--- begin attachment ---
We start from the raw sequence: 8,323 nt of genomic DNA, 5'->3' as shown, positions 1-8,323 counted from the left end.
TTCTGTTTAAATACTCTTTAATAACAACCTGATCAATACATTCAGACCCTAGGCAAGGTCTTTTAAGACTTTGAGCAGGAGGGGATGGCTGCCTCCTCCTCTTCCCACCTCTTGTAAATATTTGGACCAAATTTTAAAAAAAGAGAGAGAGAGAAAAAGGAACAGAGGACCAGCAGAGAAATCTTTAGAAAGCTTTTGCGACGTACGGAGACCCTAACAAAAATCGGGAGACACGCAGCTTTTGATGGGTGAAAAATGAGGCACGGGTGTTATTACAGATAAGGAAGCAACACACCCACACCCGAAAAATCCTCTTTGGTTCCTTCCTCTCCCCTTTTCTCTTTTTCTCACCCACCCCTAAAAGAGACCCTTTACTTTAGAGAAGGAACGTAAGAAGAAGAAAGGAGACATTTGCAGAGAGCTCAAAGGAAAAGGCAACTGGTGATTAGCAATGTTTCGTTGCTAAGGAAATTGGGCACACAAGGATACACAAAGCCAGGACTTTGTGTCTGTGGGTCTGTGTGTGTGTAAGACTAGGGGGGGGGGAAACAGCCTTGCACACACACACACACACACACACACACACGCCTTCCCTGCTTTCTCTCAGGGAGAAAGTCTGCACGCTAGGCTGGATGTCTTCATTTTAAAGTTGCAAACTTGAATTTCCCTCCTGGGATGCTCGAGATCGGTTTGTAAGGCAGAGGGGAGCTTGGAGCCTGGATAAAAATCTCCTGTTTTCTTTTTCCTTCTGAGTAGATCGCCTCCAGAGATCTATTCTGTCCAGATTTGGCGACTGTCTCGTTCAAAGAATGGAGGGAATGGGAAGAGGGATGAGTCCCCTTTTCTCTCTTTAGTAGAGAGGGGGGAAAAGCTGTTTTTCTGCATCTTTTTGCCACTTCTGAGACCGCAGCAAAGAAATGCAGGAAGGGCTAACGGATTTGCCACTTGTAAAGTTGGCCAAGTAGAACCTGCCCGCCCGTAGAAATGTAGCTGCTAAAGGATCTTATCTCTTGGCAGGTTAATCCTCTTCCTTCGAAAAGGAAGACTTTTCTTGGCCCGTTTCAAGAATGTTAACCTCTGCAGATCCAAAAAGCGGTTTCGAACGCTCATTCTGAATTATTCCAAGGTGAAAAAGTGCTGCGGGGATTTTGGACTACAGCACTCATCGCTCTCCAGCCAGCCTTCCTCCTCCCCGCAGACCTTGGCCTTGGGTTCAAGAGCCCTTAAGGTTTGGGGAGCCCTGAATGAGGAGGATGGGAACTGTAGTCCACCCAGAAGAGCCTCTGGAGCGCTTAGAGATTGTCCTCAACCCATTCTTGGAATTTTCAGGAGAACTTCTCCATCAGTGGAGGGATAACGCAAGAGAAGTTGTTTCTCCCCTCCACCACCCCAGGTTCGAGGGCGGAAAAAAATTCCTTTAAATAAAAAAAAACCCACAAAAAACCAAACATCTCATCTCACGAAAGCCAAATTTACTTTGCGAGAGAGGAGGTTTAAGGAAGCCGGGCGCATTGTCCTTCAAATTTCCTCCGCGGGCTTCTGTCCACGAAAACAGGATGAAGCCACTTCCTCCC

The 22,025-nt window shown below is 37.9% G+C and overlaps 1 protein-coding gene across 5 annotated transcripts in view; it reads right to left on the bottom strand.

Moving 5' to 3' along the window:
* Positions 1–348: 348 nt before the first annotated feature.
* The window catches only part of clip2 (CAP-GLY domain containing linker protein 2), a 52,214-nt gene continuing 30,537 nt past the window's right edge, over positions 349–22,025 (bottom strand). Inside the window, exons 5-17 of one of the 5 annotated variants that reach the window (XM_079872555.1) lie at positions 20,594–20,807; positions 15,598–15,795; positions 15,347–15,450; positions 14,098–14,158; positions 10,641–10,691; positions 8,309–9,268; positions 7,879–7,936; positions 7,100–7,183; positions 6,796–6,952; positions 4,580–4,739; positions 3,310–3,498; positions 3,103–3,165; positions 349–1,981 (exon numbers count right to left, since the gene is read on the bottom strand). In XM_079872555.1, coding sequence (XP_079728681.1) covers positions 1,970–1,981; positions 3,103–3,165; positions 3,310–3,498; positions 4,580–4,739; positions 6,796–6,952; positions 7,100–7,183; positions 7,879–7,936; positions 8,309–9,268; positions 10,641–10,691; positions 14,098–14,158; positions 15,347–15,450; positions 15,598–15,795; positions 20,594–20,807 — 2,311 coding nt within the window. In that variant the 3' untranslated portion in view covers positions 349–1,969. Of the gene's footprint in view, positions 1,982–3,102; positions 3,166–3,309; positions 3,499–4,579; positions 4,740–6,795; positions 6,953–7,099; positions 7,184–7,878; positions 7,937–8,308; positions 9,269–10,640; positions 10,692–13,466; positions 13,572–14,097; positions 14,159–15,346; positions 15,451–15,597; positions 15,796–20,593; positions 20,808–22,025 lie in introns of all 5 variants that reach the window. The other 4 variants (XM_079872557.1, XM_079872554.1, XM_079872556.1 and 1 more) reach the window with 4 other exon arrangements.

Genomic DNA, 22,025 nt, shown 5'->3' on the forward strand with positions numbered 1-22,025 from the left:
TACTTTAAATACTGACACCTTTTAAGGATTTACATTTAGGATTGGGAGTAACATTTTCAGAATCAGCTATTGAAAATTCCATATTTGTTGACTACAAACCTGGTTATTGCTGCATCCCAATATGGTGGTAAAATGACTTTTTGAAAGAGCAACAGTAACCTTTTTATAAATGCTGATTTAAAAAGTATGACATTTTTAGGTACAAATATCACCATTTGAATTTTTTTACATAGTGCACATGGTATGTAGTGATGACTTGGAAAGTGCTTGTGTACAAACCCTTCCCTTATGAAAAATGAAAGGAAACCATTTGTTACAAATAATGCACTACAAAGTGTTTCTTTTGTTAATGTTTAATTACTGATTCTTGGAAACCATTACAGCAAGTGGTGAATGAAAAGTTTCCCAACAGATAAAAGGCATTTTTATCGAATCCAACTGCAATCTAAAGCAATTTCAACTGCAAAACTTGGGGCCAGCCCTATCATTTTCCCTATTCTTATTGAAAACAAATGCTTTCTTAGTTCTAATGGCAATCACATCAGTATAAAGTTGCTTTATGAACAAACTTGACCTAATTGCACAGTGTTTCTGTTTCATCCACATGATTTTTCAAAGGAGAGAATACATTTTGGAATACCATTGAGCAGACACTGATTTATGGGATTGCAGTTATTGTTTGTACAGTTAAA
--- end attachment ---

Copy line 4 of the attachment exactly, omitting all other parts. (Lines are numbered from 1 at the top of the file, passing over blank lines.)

Moving 5' to 3' along the window: